A Df Metric Test for Headphones

In trying to develop a waveform-error test for headphones, a number of problems had to be overcome.

Firstly, the length of our original DAC test vectors was enormous – nearly 2.5 hours in total. DAPs and DACs can simply be left anywhere to record, but headphones are much more challenging. Even with the double anechoic chamber we use for testing headphones, external noise and vibrations are difficult to completely eliminate throughout entire stretches of a very long recording. Certain IEMs can also have a tendency to shift or even wriggle free from the ear simulator over time, especially when constantly stimulated with a moderately-loud signal. Very long test vectors also severely limit how many measurements you can make in any given period of time. Ideally, a shorter test vector was needed for headphones in order to eliminate external noise and vibration and placement issues during the recording period.

Secondly, headphones aren’t designed to produce a flat frequency response. In order to sound ‘normal’, or ‘realistic’, or ‘pleasing’, an in-ear monitor is typically tuned to roughly mimic the response that the external anatomy would have created, were the sound to have reached the ear in the manner nature intended. There seems to be two main reasons why evolution left us all with pinna – our external ear anatomy amplifies sound (though not uniformly across all frequencies), and also reflects sound both vertically and horizontally into the ear canal. Amplitude differences between left and right ear can assist with horizontal placement, but vertical placement and distancing relies on timing differences from those pinna reflections. Our brains are used to processing the resulting phase and magnitude responses, but once an ear canal is blocked, that physical mechanism is by-passed and must be simulated by an IEM in order to trick the brain into thinking it’s hearing ‘normal’ sound – that is, sound that has reached the brain in the traditional way we’ve heard all our lives. The most important effect the IEM needs to replicate here is the tonal shift, which immediately causes the signal to depart from that of the source or reference track.

Thirdly, the use of a coupler or in-ear simulator adds its own modulation to the sound received at the virtual eardrum in the same way a real ear would – i.e., the amplitude and phase of the original wave is further altered by the specific transfer impedance response of the ear or ear simulator.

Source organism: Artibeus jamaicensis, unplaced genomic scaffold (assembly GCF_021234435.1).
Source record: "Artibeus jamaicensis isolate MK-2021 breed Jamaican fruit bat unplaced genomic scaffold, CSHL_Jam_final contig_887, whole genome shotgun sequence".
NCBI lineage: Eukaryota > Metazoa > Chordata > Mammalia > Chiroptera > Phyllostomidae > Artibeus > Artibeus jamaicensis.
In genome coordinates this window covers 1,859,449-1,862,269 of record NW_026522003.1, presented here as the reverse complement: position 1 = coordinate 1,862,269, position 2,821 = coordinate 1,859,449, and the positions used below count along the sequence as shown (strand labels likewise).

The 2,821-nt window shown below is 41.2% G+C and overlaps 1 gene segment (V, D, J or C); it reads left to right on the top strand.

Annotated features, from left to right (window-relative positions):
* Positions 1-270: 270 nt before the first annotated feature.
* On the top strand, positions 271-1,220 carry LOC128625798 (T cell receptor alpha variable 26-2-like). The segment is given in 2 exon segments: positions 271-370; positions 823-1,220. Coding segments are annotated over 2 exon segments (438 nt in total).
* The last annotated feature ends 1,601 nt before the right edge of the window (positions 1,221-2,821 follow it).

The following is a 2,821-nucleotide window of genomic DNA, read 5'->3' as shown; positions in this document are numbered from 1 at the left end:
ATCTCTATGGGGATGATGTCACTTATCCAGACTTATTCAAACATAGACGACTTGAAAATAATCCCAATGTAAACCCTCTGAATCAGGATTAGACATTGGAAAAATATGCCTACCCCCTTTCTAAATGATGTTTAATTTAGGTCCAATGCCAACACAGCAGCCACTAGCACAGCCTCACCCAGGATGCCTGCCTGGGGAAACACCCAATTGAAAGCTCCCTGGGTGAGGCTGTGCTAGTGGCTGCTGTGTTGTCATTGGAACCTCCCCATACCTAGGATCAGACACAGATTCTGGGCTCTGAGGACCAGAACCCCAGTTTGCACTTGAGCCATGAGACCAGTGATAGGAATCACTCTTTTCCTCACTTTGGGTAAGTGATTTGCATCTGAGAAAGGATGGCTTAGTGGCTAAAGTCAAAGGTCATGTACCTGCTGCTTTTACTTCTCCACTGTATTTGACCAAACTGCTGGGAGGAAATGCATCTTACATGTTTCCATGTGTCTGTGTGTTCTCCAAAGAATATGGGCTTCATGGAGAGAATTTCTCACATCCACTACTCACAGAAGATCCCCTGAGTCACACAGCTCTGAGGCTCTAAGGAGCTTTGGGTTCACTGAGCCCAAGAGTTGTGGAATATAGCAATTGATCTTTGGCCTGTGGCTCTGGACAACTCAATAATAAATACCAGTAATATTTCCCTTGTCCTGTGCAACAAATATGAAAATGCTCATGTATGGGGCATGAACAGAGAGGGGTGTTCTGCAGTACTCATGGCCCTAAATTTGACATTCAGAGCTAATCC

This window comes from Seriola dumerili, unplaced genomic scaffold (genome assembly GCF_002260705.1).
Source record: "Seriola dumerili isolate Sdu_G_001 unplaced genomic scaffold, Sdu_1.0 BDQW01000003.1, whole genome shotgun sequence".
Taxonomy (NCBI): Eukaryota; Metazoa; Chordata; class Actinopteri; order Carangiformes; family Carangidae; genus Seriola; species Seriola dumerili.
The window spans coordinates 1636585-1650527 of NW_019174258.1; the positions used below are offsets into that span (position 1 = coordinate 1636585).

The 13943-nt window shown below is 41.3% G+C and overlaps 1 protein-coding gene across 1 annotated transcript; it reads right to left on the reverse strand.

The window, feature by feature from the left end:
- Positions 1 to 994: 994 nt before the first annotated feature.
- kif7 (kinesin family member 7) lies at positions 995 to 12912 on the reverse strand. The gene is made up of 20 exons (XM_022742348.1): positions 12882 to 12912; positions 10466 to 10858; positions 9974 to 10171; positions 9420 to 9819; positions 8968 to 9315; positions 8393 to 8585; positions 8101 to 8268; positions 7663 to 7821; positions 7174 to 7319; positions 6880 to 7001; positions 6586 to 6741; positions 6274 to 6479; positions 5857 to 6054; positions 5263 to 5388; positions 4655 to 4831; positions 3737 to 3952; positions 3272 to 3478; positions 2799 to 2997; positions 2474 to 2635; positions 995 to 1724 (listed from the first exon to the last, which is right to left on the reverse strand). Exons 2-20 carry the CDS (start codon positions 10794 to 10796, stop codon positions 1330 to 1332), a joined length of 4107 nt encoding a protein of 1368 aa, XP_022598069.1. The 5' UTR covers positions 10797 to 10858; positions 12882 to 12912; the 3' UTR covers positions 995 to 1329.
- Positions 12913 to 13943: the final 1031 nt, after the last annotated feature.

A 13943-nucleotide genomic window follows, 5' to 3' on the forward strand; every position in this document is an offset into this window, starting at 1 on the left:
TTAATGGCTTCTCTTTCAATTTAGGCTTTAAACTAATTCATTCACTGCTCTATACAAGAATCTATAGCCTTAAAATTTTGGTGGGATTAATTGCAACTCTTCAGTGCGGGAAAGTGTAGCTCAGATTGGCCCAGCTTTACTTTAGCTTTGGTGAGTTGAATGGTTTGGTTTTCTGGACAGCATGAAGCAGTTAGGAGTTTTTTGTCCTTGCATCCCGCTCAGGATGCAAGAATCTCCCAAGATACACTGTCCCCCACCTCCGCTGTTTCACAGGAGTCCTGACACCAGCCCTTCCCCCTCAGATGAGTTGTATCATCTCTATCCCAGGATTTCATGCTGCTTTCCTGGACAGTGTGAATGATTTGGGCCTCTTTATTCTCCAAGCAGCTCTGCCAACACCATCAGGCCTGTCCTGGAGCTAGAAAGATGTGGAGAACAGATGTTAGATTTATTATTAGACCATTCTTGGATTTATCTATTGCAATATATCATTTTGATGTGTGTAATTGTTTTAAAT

The first part of our work involved developing a new, compressed set of test tracks. The result of this initial work was a new, shorter, combined test vector, less than 15 minutes in total, that incorporated a mix of music (rock, jazz, folk, EDM, classical) along with various standard test signals. That same combined test vector is now being used for both our headphone and DAC tests. The observant HypetheSonics’ reader might have noted that our updated test vector now includes some high-resolution (96 kHz/24-bit) test signals. There is one important comment to make about these: our tests only include errors in the audible frequency range (20 Hz – 20 kHz). The fact that some digital audio devices give improved reproduction with hi-res signals while others don’t is mainly caused by differences in these devices’ anti-aliasing filters when switching sample rates; in some devices, the change in antialiasing filter directly impacts frequencies below 20 kHz. Despite the much-shorter duration, our new test vector is able to almost perfectly reproduce the time-averaged statistical results of the original (2.5 hour) test vector on digital audio players. Our hypothesis is therefore that these output statistics should correlate well with all forms of modern music.